As usual, the Corporate Media is giving considerable airtime to the suspect, one John Neumann, and their sensationalism will no doubt incite imitators. That's not a problem for the MSM, however. Mass-shootings make good ratings, and good ratings sell advertising.
In Ada, Oklahoma this weekend there was another shooting that the Media has largely ignored. This shooter's name was Cash Freeman.
Cash Freeman was at home when his neighbor's 12 year-old niece came running to him for help. Her aunt's estranged ex-husband had broken into the house and attacked the woman with knife and was going after her twin baby brother and sister. Freeman picked up his gun and headed to the scene. He saw the wounded woman and then saw Leland Foster, her dirtbag ex, holding the babies down in a bathtub full of water. Freeman put two slugs into Foster, bringing to an abrupt end the latter's extensive criminal career and saving two infants in the process.
Pontotoc County officials ruled the shooting a justifiable homicide today.
"He saved me and my babies' lives." Michelle Sorrells. the mother excitedly told KOCO News 5, "There won't be a day that goes by when I won't thank him for that."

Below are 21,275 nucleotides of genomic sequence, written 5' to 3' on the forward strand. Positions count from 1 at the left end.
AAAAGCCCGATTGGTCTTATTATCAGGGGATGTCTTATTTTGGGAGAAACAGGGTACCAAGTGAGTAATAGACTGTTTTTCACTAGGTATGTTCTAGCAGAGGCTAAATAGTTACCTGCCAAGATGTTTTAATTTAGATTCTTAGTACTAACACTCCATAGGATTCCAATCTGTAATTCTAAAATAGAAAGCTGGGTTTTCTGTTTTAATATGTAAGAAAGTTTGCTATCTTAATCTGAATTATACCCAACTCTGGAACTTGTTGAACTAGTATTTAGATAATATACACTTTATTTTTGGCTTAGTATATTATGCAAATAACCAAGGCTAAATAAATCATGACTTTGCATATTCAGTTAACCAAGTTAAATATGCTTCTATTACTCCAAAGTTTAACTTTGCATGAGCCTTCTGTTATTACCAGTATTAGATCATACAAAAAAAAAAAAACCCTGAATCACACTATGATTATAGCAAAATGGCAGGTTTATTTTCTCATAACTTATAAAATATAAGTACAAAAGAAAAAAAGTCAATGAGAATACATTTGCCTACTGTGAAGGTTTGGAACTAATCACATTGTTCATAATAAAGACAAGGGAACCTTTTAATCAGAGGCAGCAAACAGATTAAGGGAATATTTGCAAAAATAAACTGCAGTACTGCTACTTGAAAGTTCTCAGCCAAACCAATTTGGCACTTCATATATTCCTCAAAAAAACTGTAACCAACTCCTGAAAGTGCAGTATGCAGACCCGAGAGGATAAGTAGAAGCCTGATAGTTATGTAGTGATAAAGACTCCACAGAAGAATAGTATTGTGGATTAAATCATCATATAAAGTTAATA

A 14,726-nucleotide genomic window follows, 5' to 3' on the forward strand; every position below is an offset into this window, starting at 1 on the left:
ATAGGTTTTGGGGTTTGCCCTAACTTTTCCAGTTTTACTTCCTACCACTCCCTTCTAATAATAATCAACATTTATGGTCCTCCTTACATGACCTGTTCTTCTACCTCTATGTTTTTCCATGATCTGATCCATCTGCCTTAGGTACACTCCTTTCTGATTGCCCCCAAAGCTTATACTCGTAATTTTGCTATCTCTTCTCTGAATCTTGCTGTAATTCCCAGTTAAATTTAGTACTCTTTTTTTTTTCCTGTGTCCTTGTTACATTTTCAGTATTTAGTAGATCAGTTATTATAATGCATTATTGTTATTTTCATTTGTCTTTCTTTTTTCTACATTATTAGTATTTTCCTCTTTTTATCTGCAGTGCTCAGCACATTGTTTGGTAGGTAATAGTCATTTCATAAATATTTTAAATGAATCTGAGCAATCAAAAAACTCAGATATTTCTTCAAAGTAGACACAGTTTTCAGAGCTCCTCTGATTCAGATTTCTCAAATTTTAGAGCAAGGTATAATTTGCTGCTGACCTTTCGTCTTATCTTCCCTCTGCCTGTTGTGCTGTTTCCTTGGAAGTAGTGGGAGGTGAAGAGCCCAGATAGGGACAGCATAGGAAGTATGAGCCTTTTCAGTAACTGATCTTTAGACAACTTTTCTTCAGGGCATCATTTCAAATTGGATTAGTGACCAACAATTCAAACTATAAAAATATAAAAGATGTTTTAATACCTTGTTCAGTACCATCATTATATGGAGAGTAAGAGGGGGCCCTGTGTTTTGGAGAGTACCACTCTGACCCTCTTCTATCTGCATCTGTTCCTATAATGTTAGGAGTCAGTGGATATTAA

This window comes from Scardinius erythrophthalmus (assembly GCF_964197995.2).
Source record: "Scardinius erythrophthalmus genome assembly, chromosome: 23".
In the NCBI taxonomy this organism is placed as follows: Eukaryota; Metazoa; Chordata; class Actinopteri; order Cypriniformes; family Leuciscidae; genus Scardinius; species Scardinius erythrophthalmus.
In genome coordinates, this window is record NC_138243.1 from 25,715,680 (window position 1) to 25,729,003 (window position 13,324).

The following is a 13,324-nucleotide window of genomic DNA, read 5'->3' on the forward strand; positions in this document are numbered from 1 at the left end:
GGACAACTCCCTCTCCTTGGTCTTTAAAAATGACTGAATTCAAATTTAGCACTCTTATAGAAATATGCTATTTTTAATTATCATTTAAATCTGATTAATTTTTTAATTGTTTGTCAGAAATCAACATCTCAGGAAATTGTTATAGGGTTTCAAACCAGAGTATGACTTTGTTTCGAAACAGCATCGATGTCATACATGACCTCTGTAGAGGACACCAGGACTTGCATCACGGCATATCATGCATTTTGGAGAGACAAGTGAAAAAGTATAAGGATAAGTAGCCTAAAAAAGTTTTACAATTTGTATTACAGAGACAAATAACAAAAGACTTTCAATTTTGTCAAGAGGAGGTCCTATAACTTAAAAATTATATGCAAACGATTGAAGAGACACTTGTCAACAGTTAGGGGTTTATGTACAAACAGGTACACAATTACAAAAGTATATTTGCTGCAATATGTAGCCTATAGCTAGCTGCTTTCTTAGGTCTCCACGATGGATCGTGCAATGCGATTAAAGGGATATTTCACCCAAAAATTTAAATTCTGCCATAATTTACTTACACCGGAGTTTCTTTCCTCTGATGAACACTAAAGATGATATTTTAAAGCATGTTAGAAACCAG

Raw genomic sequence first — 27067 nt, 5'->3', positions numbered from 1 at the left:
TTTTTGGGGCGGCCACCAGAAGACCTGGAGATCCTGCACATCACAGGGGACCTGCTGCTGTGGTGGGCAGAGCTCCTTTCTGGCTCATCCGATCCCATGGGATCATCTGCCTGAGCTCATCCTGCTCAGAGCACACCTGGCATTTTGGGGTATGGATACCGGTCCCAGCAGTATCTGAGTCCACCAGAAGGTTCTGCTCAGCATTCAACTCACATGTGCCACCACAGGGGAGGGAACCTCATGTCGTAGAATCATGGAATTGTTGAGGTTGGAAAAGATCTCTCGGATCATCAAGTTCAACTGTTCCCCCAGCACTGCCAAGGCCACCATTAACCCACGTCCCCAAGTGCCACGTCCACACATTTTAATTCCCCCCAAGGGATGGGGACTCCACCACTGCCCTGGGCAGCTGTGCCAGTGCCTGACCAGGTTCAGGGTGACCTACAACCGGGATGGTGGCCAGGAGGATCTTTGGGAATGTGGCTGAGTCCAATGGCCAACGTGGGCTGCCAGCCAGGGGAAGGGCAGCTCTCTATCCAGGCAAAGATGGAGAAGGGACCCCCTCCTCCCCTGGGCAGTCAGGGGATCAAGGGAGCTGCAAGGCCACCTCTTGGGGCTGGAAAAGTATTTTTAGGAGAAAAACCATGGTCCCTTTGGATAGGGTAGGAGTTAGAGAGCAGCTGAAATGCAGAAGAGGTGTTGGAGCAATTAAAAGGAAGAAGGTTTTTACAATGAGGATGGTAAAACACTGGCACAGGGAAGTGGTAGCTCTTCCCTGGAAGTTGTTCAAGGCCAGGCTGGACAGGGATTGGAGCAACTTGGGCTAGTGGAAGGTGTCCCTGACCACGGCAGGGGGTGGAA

We might add as a side note, that the incident hopefully will also influence Miss Michelle to make better relationship choices in the future. Not all men are potential rapists; many are potential heroes too.
And Cash Freeman is a hero. Like the PDX heroes, he also put his life on the line for people he presumably didn't know. Freeman came out of it alive and exonerated, but there was no guarantee that he would have. Foster was obviously a violent psychopath---very likely on drugs---who'd shown that he was perfectly capable of cold-blooded murder.
Feminists would tell us that there are no such things as heroic men. The Red Pills tell us that heroes are actually fools. The PDX heroes and Cash Freeman show us what men are actually capable of doing. The Corporate Media though holds up Neumann and Foster types as examples of the masculine nature.
Maybe if our culture paid a little more attention to what good men do instead of glorifying thugs, we'd see more of this kind of behavior. But our Cultural Elites have far more in common with violent criminals than with actual heroes.
Cash Freeman of Ada, Oklahoma; Hero